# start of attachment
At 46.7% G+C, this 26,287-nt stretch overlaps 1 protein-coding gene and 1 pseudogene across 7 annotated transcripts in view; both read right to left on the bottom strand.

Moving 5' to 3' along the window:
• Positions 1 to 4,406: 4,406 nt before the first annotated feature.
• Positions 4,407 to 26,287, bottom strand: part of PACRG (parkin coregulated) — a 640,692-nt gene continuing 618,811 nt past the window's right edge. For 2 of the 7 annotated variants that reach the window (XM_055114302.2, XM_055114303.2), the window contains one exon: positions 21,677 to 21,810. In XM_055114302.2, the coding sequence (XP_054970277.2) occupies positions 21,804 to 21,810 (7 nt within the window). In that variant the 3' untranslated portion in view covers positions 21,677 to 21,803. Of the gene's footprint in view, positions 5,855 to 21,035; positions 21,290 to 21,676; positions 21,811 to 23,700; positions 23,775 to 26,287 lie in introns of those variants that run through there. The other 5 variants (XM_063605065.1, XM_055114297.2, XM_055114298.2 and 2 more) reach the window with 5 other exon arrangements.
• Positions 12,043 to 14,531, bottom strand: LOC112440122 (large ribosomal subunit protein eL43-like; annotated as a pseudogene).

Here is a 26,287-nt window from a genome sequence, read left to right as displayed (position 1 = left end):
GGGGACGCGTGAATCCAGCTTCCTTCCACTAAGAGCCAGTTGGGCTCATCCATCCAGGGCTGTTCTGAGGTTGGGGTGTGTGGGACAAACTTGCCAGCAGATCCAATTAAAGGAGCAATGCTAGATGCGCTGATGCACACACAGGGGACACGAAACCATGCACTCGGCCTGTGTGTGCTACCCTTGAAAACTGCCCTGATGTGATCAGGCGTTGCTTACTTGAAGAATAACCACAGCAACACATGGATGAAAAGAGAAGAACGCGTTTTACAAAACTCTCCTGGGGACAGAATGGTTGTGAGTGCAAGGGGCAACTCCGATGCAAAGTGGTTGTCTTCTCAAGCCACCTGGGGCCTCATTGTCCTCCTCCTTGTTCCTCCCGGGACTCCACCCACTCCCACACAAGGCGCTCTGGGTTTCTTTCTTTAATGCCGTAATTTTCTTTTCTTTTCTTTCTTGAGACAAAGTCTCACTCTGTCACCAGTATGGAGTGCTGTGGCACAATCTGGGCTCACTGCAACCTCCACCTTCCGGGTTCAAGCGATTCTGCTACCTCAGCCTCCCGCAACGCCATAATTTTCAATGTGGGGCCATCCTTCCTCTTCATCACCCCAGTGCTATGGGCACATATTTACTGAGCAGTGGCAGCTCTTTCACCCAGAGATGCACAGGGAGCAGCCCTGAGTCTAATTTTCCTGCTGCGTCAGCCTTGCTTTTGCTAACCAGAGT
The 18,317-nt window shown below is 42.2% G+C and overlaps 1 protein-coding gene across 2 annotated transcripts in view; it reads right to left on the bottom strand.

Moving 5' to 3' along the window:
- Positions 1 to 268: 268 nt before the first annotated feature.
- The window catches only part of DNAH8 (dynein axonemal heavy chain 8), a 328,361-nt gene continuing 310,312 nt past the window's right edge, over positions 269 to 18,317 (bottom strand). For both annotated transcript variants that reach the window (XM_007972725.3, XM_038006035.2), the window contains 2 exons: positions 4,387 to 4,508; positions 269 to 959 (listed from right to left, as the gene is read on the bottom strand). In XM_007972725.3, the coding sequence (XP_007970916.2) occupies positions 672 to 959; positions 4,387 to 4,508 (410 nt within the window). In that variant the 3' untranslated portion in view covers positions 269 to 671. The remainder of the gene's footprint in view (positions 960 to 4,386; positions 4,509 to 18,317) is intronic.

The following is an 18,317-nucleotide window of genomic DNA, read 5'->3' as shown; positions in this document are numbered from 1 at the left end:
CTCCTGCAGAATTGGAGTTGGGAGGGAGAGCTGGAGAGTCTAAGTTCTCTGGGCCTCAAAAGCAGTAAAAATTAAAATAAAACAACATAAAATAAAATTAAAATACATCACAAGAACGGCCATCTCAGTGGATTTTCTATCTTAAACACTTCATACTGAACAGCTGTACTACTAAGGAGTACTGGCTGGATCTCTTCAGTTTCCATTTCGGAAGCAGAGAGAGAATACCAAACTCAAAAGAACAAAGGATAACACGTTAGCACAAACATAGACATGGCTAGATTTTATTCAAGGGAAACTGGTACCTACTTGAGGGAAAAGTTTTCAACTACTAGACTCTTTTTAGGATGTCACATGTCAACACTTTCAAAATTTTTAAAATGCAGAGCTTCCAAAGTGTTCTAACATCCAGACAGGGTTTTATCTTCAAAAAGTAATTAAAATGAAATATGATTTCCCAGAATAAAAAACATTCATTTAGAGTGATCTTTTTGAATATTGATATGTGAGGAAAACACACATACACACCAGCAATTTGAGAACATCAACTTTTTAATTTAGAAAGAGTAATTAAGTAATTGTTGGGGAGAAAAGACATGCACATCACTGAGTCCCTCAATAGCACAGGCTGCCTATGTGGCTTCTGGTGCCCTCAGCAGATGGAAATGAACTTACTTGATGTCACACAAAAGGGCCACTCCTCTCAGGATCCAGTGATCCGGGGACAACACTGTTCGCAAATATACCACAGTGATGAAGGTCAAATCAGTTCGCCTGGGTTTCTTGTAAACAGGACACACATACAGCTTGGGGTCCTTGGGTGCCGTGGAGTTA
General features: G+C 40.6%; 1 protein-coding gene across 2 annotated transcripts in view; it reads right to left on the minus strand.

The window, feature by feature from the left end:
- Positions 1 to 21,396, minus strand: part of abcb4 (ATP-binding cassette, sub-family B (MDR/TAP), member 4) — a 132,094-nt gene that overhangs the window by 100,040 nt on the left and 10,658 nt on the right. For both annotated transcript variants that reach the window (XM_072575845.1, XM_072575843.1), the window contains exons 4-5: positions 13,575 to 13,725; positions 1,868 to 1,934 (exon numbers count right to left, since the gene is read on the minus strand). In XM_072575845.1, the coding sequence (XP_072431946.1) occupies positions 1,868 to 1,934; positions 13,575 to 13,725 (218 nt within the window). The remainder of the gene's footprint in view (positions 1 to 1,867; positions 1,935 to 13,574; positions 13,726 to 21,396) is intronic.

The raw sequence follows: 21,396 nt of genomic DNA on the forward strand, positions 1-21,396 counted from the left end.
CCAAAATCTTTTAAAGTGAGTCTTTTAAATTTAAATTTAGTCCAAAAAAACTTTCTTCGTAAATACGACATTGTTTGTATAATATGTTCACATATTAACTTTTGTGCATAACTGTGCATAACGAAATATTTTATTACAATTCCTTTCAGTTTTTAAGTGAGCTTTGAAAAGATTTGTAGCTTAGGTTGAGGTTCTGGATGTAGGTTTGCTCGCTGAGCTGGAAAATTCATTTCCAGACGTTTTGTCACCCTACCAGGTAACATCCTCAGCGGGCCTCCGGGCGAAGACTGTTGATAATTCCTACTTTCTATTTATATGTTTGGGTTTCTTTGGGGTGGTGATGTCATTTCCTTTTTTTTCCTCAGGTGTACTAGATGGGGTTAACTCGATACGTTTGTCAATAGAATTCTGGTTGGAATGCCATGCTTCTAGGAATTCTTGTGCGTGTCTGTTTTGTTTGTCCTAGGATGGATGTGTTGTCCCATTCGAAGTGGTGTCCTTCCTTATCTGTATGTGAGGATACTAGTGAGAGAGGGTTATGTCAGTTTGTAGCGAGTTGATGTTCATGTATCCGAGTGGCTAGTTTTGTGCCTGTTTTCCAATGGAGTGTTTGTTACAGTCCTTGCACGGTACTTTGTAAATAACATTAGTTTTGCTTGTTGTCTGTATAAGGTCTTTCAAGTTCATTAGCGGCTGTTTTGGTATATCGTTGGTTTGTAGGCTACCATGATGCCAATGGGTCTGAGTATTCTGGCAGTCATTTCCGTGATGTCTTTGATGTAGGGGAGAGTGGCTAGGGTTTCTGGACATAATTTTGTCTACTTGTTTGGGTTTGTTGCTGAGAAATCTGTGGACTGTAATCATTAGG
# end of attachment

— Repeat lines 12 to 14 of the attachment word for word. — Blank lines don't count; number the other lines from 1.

The following is an 18,317-nucleotide window of genomic DNA, read 5'->3' as shown; positions in this document are numbered from 1 at the left end:
CTCCTGCAGAATTGGAGTTGGGAGGGAGAGCTGGAGAGTCTAAGTTCTCTGGGCCTCAAAAGCAGTAAAAATTAAAATAAAACAACATAAAATAAAATTAAAATACATCACAAGAACGGCCATCTCAGTGGATTTTCTATCTTAAACACTTCATACTGAACAGCTGTACTACTAAGGAGTACTGGCTGGATCTCTTCAGTTTCCATTTCGGAAGCAGAGAGAGAATACCAAACTCAAAAGAACAAAGGATAACACGTTAGCACAAACATAGACATGGCTAGATTTTATTCAAGGGAAACTGGTACCTACTTGAGGGAAAAGTTTTCAACTACTAGACTCTTTTTAGGATGTCACATGTCAACACTTTCAAAATTTTTAAAATGCAGAGCTTCCAAAGTGTTCTAACATCCAGACAGGGTTTTATCTTCAAAAAGTAATTAAAATGAAATATGATTTCCCAGAATAAAAAACATTCATTTAGAGTGATCTTTTTGAATATTGATATGTGAGGAAAACACACATACACACCAGCAATTTGAGAACATCAACTTTTTAATTTAGAAAGAGTAATTAAGTAATTGTTGGGGAGAAAAGACATGCACATCACTGAGTCCCTCAATAGCACAGGCTGCCTATGTGGCTTCTGGTGCCCTCAGCAGATGGAAATGAACTTACTTGATGTCACACAAAAGGGCCACTCCTCTCAGGATCCAGTGATCCGGGGACAACACTGTTCGCAAATATACCACAGTGATGAAGGTCAAATCAGTTCGCCTGGGTTTCTTGTAAACAGGACACACATACAGCTTGGGGTCCTTGGGTGCCGTGGAGTTA
General features: G+C 40.6%; 1 protein-coding gene across 2 annotated transcripts in view; it reads right to left on the minus strand.